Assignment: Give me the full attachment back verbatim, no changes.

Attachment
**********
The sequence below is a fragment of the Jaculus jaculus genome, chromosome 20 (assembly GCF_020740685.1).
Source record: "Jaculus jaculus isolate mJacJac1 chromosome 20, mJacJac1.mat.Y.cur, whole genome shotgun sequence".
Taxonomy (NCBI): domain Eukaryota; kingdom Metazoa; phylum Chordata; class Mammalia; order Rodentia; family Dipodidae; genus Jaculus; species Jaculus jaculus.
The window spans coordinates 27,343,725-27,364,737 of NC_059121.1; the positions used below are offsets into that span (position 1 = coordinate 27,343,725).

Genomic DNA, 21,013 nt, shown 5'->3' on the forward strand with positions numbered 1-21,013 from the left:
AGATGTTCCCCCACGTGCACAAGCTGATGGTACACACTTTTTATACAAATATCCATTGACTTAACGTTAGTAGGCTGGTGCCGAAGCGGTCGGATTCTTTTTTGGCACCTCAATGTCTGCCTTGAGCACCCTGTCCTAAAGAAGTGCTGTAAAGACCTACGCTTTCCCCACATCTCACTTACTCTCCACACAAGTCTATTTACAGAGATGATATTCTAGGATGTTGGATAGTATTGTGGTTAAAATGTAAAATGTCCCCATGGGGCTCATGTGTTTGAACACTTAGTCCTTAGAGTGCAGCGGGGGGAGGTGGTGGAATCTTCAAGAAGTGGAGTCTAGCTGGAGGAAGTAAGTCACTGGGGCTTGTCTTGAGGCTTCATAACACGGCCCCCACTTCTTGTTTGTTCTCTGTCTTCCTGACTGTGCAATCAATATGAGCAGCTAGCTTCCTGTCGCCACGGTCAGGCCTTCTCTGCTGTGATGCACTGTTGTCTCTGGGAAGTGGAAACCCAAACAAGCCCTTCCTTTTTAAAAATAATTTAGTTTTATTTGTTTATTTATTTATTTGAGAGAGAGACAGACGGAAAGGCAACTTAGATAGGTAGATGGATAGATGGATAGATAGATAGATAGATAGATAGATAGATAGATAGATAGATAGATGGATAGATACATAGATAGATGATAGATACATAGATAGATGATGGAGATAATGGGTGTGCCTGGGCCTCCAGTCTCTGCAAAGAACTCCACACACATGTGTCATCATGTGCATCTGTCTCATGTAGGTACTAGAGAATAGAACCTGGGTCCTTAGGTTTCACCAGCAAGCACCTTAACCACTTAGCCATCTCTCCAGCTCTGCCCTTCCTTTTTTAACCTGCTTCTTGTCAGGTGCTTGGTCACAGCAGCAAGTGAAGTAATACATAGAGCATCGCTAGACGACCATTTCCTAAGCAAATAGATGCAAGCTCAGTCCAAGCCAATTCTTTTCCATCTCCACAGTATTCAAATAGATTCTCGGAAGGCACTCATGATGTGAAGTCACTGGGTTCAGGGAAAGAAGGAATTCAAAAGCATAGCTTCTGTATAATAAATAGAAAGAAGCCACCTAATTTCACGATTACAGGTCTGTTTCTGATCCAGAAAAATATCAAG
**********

The sequence below is a fragment of the Jaculus jaculus genome, chromosome 20 (assembly GCF_020740685.1).
Source record: "Jaculus jaculus isolate mJacJac1 chromosome 20, mJacJac1.mat.Y.cur, whole genome shotgun sequence".
Taxonomy (NCBI): domain Eukaryota; kingdom Metazoa; phylum Chordata; class Mammalia; order Rodentia; family Dipodidae; genus Jaculus; species Jaculus jaculus.
The window spans coordinates 27,343,725-27,364,737 of NC_059121.1; the positions used below are offsets into that span (position 1 = coordinate 27,343,725).

Genomic DNA, 21,013 nt, shown 5'->3' on the forward strand with positions numbered 1-21,013 from the left:
AGATGTTCCCCCACGTGCACAAGCTGATGGTACACACTTTTTATACAAATATCCATTGACTTAACGTTAGTAGGCTGGTGCCGAAGCGGTCGGATTCTTTTTTGGCACCTCAATGTCTGCCTTGAGCACCCTGTCCTAAAGAAGTGCTGTAAAGACCTACGCTTTCCCCACATCTCACTTACTCTCCACACAAGTCTATTTACAGAGATGATATTCTAGGATGTTGGATAGTATTGTGGTTAAAATGTAAAATGTCCCCATGGGGCTCATGTGTTTGAACACTTAGTCCTTAGAGTGCAGCGGGGGGAGGTGGTGGAATCTTCAAGAAGTGGAGTCTAGCTGGAGGAAGTAAGTCACTGGGGCTTGTCTTGAGGCTTCATAACACGGCCCCCACTTCTTGTTTGTTCTCTGTCTTCCTGACTGTGCAATCAATATGAGCAGCTAGCTTCCTGTCGCCACGGTCAGGCCTTCTCTGCTGTGATGCACTGTTGTCTCTGGGAAGTGGAAACCCAAACAAGCCCTTCCTTTTTAAAAATAATTTAGTTTTATTTGTTTATTTATTTATTTGAGAGAGAGACAGACGGAAAGGCAACTTAGATAGGTAGATGGATAGATGGATAGATAGATAGATAGATAGATAGATAGATAGATAGATAGATAGATGGATAGATACATAGATAGATGATAGATACATAGATAGATGATGGAGATAATGGGTGTGCCTGGGCCTCCAGTCTCTGCAAAGAACTCCACACACATGTGTCATCATGTGCATCTGTCTCATGTAGGTACTAGAGAATAGAACCTGGGTCCTTAGGTTTCACCAGCAAGCACCTTAACCACTTAGCCATCTCTCCAGCTCTGCCCTTCCTTTTTTAACCTGCTTCTTGTCAGGTGCTTGGTCACAGCAGCAAGTGAAGTAATACATAGAGCATCGCTAGACGACCATTTCCTAAGCAAATAGATGCAAGCTCAGTCCAAGCCAATTCTTTTCCATCTCCACAGTATTCAAATAGATTCTCGGAAGGCACTCATGATGTGAAGTCACTGGGTTCAGGGAAAGAAGGAATTCAAAAGCATAGCTTCTGTATAATAAATAGAAAGAAGCCACCTAATTTCACGATTACAGGTCTGTTTCTGATCCAGAAAAATATCAAG